The Treasury has redirected Sh1 billion meant for Lake Turkana Wind Power (LTWP) line project and street lighting to financing post-Covid-19 economic recovery plans.
The decision, which puts Kenya in the crosshairs of international creditors, is, however, set to delay the taxpayers' pain of sinking more money into the contentious project.
Revised budget estimates show that Sh500 million has been cut from the Loiyangalani-Marsabit power line, which had been allocated Sh2.5 billion in the financial year starting July 1. The estimates further indicate that Sh500 million out of the Sh800 million earmarked for street lighting has been cut.
The official data, however, did not provide a breakdown on the Sh500 million expenditure for the Loiyangalani-Marsabit line.
A last-minute amendment to the supplementary budget last year averted a sovereign debt default crisis by allowing the Treasury to pay LTWP a Sh1.16 billion penalty.
The Energy ministry incurred the penalty due to delays in connecting the Lake Turkana wind plant to the national grid.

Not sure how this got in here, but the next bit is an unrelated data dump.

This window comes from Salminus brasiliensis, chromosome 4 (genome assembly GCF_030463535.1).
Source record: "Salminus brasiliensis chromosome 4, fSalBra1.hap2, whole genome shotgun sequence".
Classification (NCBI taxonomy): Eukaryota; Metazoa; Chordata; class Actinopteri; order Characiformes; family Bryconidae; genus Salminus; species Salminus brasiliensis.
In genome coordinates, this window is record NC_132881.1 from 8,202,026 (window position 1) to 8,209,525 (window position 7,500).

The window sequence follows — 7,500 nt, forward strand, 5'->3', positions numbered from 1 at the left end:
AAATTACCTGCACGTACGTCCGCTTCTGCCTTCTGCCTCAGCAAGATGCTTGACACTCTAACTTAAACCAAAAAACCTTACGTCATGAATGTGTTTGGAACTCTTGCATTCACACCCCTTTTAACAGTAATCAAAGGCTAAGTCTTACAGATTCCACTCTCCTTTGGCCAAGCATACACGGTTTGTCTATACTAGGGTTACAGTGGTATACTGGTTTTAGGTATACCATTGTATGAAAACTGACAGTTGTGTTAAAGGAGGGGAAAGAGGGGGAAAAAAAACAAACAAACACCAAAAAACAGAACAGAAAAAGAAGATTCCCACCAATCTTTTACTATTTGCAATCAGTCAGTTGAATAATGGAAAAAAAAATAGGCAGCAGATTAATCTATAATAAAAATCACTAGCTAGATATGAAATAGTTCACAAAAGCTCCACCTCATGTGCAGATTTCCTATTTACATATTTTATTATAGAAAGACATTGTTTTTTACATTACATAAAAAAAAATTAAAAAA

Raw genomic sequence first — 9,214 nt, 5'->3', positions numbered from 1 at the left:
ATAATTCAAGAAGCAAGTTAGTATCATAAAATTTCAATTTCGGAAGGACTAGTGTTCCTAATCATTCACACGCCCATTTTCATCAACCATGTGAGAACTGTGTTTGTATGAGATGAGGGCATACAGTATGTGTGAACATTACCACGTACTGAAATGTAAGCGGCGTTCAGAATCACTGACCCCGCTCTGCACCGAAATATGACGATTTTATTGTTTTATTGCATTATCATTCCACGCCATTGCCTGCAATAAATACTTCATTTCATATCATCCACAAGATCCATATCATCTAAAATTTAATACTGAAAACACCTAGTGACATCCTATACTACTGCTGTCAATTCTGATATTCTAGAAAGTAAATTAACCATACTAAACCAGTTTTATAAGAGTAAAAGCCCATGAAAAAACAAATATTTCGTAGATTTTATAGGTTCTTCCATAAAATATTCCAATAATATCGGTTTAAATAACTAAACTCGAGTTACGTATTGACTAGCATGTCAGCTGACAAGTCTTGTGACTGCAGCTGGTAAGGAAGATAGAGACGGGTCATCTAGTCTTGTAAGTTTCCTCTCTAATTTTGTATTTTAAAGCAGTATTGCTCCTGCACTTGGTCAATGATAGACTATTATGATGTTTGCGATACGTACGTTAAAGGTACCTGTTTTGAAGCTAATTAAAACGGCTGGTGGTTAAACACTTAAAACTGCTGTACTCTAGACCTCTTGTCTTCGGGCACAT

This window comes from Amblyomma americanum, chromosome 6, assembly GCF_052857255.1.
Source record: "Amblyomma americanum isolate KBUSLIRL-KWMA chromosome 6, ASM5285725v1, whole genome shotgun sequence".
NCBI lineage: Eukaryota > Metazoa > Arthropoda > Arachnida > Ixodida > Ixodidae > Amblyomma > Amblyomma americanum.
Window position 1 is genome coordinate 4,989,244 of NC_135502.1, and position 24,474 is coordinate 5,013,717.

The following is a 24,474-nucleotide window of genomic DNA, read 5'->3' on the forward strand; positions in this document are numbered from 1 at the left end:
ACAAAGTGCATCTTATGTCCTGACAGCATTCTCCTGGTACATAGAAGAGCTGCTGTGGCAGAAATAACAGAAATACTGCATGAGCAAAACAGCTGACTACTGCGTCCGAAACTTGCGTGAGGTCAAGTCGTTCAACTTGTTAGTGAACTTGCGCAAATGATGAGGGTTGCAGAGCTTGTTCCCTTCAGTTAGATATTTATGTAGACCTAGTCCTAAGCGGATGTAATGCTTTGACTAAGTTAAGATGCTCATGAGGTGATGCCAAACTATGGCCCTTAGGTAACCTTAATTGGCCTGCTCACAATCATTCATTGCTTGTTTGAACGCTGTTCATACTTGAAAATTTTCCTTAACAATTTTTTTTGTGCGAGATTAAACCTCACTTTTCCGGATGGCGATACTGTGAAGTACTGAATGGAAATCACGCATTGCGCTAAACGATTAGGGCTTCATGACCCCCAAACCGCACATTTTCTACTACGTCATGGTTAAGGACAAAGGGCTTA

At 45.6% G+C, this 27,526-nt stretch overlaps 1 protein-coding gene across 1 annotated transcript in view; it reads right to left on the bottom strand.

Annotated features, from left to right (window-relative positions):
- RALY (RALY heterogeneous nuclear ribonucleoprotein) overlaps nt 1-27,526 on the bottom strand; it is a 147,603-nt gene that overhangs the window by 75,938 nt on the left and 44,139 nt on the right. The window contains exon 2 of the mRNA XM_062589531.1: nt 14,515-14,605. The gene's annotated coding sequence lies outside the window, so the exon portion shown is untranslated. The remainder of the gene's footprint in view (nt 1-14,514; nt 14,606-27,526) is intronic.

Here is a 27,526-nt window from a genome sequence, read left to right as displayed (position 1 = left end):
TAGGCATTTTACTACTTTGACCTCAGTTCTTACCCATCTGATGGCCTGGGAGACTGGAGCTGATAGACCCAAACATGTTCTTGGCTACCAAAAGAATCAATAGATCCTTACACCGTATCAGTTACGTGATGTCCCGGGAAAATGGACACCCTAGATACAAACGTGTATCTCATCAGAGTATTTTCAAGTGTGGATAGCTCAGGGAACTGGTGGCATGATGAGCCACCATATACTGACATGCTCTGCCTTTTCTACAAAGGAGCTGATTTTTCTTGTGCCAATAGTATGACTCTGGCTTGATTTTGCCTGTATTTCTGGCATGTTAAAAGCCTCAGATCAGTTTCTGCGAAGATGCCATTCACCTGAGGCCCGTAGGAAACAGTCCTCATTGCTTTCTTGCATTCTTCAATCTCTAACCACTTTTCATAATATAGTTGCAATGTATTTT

Default on the penalty could have potentially damaged Kenya’s creditworthiness status in global financial markets.
Kenya incurred a 127 million euros (Sh14.5 billion under then prevailing exchange rates) penalty for breaching the timelines set for completion of the 428-kilometre high-voltage power line from Marsabit to Suswa sub-station in Narok, the main interchange for power from different sources.
In a deal struck in 2017, Kenya committed to pay 46 million euros (Sh5.7 billion at the time) of the penalty in a lump sum, while the balance 81 million euros (Sh9.25 billion under then prevailing rates) was to be cleared over six years through a minor tariff increase.
LTWP, Africa’s largest wind farm, was commissioned in July 2018. The 310-megawatt Lake Turkana wind farm was initially set for launch in 2017 but remained idle due to delays in installing transmission lines needed to get the clean power to the national grid and customers.
The line was further delayed after a Spanish firm, Isolux, contracted to build the line went bankrupt.
Kenya then hired a Chinese company to complete the line to evacuate power from the wind farm which is expected to contribute 15 percent of Kenya’s total electricity needs.